diagnosed hypothyroid spring 2006

But healthy and happy! Posted Image


11 year-old Son had negative blood panel, but went on gluten-free diet of his own volition to see if his concentration would improve, his temper abate, and his energy level would increase. Miraculous response!

The great are great only because we are on our knees.
--Pierre Joseph Proudhon (1809-1865)

#27 eleep

 
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Posted 28 September 2006 - 02:16 PM

eleep? (did you meet yet?) Casey (Karen) speaks much better French than I do but she specialises in 13C French literature and as she gets progressively drunker she slips further into 13C French....with which she is most comfortable....


Wow -- I missed this thread, but it's a good thing since I'm a graduate student in English right now and about the worst lame pickup line I hear from guys these days runs something like: "I'll have to watch what I say around you!".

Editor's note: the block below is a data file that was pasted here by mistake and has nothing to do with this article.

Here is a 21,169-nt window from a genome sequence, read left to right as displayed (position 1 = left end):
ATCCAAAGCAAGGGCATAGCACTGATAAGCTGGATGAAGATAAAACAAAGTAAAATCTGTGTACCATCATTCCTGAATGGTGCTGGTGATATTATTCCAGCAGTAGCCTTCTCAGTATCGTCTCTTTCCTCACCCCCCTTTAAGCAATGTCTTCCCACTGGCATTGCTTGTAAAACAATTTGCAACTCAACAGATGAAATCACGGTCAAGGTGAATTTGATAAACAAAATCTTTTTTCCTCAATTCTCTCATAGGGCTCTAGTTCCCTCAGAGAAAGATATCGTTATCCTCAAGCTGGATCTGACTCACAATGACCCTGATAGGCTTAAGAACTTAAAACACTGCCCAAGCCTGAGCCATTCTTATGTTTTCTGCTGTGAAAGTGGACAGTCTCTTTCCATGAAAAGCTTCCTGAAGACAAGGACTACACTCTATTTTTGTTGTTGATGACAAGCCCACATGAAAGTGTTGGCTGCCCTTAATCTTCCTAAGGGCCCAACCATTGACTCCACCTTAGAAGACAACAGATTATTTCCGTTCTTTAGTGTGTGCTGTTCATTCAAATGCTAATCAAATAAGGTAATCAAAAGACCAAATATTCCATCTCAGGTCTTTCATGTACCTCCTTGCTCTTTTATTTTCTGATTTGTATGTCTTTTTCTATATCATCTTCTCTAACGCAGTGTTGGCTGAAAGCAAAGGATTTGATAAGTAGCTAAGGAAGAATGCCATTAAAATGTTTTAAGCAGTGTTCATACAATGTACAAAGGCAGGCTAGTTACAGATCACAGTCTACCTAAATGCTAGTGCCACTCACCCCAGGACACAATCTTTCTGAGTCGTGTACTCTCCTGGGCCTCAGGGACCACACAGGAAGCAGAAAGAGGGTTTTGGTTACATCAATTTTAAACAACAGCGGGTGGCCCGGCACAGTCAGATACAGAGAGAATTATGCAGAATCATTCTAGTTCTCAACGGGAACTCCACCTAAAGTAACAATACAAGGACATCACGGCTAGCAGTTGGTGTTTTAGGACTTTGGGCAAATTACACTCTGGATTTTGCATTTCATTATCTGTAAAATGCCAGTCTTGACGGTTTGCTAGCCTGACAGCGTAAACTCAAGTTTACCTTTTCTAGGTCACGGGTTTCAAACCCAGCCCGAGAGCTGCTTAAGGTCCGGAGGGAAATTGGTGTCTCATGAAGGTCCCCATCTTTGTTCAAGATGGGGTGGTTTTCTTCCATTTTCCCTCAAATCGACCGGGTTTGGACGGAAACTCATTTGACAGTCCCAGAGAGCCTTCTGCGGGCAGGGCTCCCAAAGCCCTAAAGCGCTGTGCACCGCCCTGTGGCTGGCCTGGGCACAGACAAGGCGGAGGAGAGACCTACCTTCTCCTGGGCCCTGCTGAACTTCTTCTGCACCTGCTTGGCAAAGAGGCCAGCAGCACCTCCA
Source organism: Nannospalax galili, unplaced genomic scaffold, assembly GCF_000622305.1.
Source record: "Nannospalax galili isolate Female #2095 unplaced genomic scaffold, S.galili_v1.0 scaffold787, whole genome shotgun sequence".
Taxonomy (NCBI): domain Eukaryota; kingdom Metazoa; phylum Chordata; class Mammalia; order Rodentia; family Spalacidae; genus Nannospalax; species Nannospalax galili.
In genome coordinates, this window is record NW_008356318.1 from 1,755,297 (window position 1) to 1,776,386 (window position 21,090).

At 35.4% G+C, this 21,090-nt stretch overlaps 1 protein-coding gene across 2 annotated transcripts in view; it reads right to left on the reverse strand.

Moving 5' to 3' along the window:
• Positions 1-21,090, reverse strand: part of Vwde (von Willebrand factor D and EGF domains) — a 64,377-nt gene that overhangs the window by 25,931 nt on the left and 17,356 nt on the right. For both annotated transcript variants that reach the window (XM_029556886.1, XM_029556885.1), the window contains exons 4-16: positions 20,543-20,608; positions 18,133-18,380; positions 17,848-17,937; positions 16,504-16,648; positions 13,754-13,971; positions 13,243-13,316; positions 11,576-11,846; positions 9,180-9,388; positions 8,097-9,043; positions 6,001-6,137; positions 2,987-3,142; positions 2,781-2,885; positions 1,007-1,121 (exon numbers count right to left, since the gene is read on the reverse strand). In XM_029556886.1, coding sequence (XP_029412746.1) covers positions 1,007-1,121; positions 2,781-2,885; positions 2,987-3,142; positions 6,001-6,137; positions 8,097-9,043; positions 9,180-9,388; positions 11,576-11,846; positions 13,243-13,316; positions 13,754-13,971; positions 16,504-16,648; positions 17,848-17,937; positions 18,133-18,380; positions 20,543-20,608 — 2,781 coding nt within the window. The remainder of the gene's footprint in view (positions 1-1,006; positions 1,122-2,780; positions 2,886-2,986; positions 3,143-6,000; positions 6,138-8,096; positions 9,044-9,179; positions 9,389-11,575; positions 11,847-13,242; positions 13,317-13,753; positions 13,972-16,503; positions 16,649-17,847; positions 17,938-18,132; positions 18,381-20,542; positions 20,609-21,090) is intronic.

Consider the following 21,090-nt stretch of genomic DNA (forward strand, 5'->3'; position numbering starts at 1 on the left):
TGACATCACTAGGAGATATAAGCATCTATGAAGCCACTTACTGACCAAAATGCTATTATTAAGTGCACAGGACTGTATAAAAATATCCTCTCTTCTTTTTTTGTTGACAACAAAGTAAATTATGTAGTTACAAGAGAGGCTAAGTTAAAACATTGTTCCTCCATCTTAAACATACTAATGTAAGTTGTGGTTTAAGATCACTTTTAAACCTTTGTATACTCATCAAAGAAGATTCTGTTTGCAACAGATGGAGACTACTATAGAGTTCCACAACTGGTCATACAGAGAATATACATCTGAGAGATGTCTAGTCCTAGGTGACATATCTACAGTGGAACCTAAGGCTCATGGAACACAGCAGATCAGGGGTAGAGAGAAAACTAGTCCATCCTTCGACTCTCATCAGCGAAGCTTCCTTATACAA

Anyway, Steve, I haven't heard from Casey -- but have you heard from her since she came to UF? The College of Liberal Arts and Sciences is imploding right now -- the provost is trying to dismantle it but we've got a really active and vibrant resistance going among the graduate students and faculty. I'm actually doing my RAship with the GA union this semester, so I'm in the thick of it!

There's also another celiac UF graduate student on this board from Romance Languages -- maybe she knows Casey? Wow -- I need to start making good on these celiac connections so I have someone to eat Thanksgiving dinner with when I get stuck in Gainesville in November!
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#28 heathen

 
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Posted 28 September 2006 - 02:51 PM

i find it refreshing that you care enough to get a proofreader. and i love the british spellings. my personal favorite is "oestrogen." not that you mentioned it in your response.
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#29 gfp

 
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Posted 29 September 2006 - 01:18 AM